A Visit To Shenandoah National Park

Weaving along the scenic byway, every curve of the road presented lush forestry and gorgeous overlooks to view the beauty of the Blue Ridge Mountains and the valley below.  Shenandoah National Park is a scenic escape into the wilderness just 75 miles outside of Washington D.C. Since becoming a national park in 1935, Shenandoah has graced visitors with the sights of its vast landscape; from its deep hollows and wide valleys, to its cascading waterfalls and broad vistas.

Photo Credit: Samantha Story

Let me take you on a weekend journey and introduce you to sights you can find in and around Shenandoah National Park.

Traveling late on Friday night,  we arrived at the Luray KOA campgrounds in Luray, Virginia. Nestled 15 minutes outside of Shenandoah National Park, it is a great area for viewing the mountain landscape every morning at sunrise.

Photo Credit: Samantha Story

After a quick breakfast, my boyfriend and I joined our friend, Megan, to begin a day full of hiking Shenandoah’s trails.  With over 500 miles of hiking trails, it was a hard choice deciding which trails we wanted to climb.  We opted with Lower Hawksbill Trail/Salamander Trail/Appalachian Trail Circuit and the Lewis Falls Waterfall.

Located at mile marker 45.6 on Skyline Drive, Lower Hawksbill Trail/Salamander Trail/Appalachian Trail is a 2.9 mile loop.  With a climb up the mountainside that could get anyone’s blood pumping, we reached the rocky outlook and were greeted with the most majestic of views. At 4,051 ft., Hawksbill Mountain Overlook is the highest point in Shenandoah National Park.

Photo Credit: Samantha Story

With an expansive rocky ledge and no vegetation to block your view, the landscape on that sunny Saturday was absolutely gorgeous.  It is amazing how small everything seems when viewing the world below from that elevation.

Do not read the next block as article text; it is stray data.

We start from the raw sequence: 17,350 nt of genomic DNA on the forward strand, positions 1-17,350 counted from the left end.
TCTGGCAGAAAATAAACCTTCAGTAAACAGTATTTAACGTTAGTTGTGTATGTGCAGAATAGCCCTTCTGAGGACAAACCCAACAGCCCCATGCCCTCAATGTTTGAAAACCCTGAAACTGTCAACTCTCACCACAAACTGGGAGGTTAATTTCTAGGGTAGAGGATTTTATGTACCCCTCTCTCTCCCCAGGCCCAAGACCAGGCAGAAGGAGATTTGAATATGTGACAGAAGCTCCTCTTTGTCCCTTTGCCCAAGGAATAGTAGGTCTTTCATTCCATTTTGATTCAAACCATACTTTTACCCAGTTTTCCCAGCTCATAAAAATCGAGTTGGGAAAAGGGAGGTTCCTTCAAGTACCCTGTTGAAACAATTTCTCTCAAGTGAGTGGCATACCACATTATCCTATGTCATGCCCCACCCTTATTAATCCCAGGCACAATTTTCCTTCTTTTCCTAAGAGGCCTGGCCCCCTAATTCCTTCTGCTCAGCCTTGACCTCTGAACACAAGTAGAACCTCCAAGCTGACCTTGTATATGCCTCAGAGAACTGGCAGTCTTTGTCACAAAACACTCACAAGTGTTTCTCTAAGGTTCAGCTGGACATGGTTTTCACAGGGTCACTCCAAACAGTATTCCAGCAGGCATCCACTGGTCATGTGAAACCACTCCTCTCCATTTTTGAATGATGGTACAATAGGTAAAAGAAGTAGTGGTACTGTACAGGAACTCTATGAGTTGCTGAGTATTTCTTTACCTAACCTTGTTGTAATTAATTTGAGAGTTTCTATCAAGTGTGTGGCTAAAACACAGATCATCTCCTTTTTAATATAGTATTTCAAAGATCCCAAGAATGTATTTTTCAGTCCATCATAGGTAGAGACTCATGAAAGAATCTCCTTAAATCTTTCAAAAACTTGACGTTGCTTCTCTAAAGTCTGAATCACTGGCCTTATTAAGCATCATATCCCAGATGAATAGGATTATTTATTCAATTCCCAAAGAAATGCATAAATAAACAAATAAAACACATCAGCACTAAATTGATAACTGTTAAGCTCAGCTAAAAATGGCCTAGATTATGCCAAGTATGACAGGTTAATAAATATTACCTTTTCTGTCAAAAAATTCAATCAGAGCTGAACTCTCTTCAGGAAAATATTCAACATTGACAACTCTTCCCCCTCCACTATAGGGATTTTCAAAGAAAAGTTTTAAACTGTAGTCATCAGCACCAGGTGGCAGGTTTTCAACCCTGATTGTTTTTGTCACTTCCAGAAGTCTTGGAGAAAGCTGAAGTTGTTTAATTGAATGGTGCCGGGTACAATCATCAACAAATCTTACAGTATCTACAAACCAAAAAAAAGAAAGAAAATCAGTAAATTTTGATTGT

We continued on our hike, but instead of an out-and-back on the Lower Hawksbill Trail, we ventured down the Salamander Trail, weaving our way back down the mountain towards the Appalachian Trail.  Also known as the AT, the Appalachian Trail passes directly through Shenandoah.







Once we completed Hawksbill, we continued up towards mile marker 51.2 on Skyline Drive to the Lewis Falls Trail. A 3.3-mile loop, the Lewis Falls is a difficult trail with a continuous decline down narrow, rocky terrain.  We could hear the waterfall from the path, the mountain water rushing alongside rocky ledges.  We crossed over a small flowing stream, that was drawing itself to the top of the waterfall, and made our way to the waterfall observation deck.  The Lewis Falls plunges 81 feet down into the hollow below, an impressive and tranquil sight.

The ascent back up the mountainside was a series of steep switchbacks.  Each consecutive curve of the trail led us that much closer to the Appalachian Trail trail post.  Though we didn’t spot any large wildlife, like black bears, they did leave behind their tracks on the trail, letting us know they were close by.   The AT led us back to our starting point and gave us a few more peeks of the valley below from the ridgeline.

After a day of strenuous hikes, what better way to cool down from the 85-degree heat than with a beer!  We drove south along Skyline Drive, which is the scenic byway that leads directly through Shenandoah, and exited the park going west towards Harrisonburg, VA. Our destination: Pale Fire Brewing Co.

Photo Credit: Samantha Story